Some of the most sensitive macros are mayflies, stoneflies, and caddisflies or, as they are called in the entomology world, Ephemeroptera, Plecoptera, and Trichoptera (EPT). High levels of EPT abundance and diversity most likely means that the stream they were found in is healthy. However, not all macros are sensitive to pollution. A lack of EPT species and an overabundance of more pollution-tolerant organisms like worms, black flies, and midges can indicate poor stream health. Determining what macros are or aren’t present in the stream can help to give you a better understanding of what the water quality is in that area. Analyzing changes in macroinvertebrate density and diversity over time can also give you an idea of how the stream health is changing, for better or worse. And as stream health changes, and with it, macro levels, so can the density and diversity of fish populations.
Mayflies, stoneflies, and caddisflies (left to right) are important indicators of a healthy stream. More amazing photos like these and identification tips are available at Macroinvertebrates.org.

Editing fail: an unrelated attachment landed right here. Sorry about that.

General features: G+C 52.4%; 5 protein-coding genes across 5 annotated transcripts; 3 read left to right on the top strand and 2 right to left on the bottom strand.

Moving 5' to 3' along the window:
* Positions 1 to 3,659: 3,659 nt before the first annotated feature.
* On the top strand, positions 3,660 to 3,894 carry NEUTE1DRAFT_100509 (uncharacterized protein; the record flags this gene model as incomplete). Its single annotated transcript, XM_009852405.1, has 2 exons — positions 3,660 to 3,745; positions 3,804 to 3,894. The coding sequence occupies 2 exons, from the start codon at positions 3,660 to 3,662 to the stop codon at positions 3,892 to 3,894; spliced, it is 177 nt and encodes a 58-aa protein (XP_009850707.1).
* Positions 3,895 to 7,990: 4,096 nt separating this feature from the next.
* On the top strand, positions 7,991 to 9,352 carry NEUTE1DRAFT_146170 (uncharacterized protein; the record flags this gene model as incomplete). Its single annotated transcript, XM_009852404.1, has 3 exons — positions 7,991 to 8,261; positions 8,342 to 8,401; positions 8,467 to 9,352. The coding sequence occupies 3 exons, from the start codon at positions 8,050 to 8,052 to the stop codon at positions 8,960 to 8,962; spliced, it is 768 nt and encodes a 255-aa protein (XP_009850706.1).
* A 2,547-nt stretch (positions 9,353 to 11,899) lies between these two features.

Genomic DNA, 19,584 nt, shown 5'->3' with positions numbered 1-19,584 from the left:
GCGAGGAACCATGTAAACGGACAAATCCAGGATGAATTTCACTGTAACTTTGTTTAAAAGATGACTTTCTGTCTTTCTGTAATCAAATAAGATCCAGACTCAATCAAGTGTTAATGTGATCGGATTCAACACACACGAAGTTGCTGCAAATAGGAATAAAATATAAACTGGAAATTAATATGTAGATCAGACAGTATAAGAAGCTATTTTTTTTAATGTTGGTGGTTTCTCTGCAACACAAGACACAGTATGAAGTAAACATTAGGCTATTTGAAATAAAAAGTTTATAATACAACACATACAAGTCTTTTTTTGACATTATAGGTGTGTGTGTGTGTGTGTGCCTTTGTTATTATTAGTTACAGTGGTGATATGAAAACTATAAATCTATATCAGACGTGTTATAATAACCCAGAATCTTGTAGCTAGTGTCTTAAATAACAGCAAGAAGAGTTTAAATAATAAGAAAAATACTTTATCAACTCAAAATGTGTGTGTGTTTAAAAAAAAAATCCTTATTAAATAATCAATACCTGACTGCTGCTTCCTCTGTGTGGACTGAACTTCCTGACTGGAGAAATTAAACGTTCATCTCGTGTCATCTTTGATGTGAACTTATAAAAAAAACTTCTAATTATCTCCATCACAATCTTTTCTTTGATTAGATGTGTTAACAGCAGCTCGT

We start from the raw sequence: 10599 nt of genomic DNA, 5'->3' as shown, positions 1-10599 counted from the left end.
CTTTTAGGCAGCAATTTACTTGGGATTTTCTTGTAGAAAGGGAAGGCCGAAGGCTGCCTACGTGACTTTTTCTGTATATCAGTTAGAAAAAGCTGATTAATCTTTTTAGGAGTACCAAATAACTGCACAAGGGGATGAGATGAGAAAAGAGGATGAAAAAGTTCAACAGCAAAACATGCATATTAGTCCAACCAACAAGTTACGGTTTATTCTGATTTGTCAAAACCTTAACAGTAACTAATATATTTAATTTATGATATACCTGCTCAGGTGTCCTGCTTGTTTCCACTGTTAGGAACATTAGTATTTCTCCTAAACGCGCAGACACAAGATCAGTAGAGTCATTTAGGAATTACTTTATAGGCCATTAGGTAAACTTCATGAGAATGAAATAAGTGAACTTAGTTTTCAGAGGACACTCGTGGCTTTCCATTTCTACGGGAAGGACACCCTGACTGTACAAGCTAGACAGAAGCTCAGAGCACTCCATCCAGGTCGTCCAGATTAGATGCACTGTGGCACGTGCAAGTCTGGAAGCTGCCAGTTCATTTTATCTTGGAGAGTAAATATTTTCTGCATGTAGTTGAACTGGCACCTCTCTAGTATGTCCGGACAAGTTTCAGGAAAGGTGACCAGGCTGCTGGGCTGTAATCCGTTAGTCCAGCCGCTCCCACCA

With increased stream impairment across our landscape, many of the fishing spots that were once bountiful years ago no longer boast the fish, especially trout, abundances that they once did. Since trout and macroinvertebrates thrive in cool streams, forest buffer plantings are one of the best ways to restore these fishing spots. Trout Unlimited (TU) chapters are stepping up and partnering with stream restoration efforts in order to bring streams back to a high enough quality to see an abundance of fish return. Thanks to outreach efforts from local TU chapters within Pennsylvania including Donegal, Doc Fritchey, Muddy Creek, and Falling Springs, the Alliance was connected to 6 new sites and has gotten an additional 22 acres planted since 2019. 18 more acres are already lined up for the upcoming spring and fall planting seasons. The Alliance is also collaborating with the Maryland Chapter of Trout Unlimited to plant 9 acres of buffers along two native Brook trout streams. A recent planting done in partnership with the Muddy Creek TU in PA brought together over 40 volunteers to plant a buffer on a tributary to Muddy Creek. As Jimmy O’Connor, Muddy Creek TU president says in the featured video, “riparian buffer zones are a really important ecological tool in maintaining good water quality to make sure we’ve got cold clean water and good habitat for fish.”